Longman Dictionary of Contemporary English
Douglas Harper's Etymology Dictionary
1889, civvies, short for civilian clothes (see civilian (adj.)); in reference to civilian clothes of military men.
n. civilian, someone not in the military
Usage examples of "civvy".
Nothing could ever break the bond, whatever the crap Civvy Street threw at you.
He had in the end overstepped their rules, even though they were now in Civvy Street.
Joanna held the phone with one hand and eased the Civvy onto the roadway with the other.
If coming out into civvies had been a shock to Dillon, it must have been traumatic for Harry, like being severed from the umbilical cord all over again.
Through the platform binoculars Joe watched a heavy man in uniform and a gaunt man in civvies pacing in the headlights of a sedan outside the South-10,000 shelter.
The civvies were straight down into the foot wells of their vehicles and quite rightly so.
What were the soldiers going to do, I wondered-just let the civvies have me?
The media types seem to feel more comfortable talking to people in civvies, so we oblige.
Since Monday night, he had been packing civvies over to the boat club after work instead of coming back to the house in malodorous sweats.
Messinger double-checked to see that Sergeant First Class De- Laney, her crew chief, had properly strapped in the secretary and the major in civvies, smiled at them both, and then got back in the right seat.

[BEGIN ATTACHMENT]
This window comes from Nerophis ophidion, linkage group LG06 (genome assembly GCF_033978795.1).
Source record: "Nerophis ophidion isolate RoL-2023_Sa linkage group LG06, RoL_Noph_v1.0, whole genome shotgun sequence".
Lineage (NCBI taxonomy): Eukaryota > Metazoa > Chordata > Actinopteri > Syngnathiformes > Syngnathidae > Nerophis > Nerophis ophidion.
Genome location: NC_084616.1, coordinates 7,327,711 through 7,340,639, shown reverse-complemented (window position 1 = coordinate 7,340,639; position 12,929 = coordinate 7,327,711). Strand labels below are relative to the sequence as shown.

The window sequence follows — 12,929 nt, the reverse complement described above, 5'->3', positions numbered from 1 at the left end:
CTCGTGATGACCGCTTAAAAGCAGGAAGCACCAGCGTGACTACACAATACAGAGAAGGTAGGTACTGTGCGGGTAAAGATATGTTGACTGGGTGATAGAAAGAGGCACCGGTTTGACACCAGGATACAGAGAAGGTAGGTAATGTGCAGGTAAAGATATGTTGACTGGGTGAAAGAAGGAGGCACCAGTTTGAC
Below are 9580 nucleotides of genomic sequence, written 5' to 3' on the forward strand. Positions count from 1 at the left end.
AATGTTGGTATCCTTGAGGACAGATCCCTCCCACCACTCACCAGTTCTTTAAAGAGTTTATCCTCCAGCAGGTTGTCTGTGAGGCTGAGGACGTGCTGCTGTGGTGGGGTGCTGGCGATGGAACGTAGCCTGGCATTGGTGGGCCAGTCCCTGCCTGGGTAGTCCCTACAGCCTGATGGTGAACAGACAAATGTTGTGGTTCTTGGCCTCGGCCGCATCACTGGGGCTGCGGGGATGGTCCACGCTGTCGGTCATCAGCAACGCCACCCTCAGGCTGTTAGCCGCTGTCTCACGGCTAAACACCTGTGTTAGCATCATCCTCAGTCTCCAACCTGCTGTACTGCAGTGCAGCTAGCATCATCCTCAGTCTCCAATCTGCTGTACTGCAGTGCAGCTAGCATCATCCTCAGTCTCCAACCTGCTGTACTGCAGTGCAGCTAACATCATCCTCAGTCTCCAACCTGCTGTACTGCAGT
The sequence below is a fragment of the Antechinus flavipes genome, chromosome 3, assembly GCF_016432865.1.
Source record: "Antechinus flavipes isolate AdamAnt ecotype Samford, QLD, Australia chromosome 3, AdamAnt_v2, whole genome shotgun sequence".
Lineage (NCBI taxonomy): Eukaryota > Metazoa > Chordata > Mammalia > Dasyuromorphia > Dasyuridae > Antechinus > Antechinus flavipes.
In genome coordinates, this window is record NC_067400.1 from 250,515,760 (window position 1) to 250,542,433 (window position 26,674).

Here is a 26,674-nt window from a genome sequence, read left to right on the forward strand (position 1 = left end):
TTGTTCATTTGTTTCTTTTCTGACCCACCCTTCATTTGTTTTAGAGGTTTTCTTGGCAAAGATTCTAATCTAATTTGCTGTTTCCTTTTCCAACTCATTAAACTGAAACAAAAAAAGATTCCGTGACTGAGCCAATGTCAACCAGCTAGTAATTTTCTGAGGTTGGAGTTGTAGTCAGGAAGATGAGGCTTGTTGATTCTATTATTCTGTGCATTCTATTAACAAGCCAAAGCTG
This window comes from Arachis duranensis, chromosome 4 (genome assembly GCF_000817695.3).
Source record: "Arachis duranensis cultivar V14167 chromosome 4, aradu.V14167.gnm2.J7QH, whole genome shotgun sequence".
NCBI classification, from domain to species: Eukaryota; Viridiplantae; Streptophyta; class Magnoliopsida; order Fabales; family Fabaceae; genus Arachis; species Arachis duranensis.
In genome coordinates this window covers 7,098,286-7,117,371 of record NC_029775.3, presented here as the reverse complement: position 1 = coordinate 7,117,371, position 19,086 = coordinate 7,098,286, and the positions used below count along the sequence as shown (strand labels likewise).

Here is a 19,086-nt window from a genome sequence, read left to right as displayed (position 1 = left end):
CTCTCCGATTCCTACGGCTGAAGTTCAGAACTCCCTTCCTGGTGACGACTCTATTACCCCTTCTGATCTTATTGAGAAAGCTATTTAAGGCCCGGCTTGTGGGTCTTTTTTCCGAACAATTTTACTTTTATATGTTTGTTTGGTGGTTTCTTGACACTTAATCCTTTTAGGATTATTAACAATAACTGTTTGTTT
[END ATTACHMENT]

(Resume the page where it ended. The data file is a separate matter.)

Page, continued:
And nobody remembering that Foster figured the civvies would chill us--and he was right.
Patty and Riel in civvies, flanked by the stiff spines of a couple of Mounties in plainclothes.
I saw Stan Kenton huddled with Misty June Christy, Mickey Cohen, Mayor Bowron, Ray Milland and a shitload of high brass in civvies.
The men, dressed in civvies, walked the dogs up and down the street in town, creating plenty of interest but no untoward incidents.
Inside the place, men and women in uniforms, civvies, suits, party outfits, and work clothes milled and clamored, holding sixpacks in their teeth, balancing children and monster-size snack bags, reading magazines and tabloids, all, it seemed, looking to get checks cashed.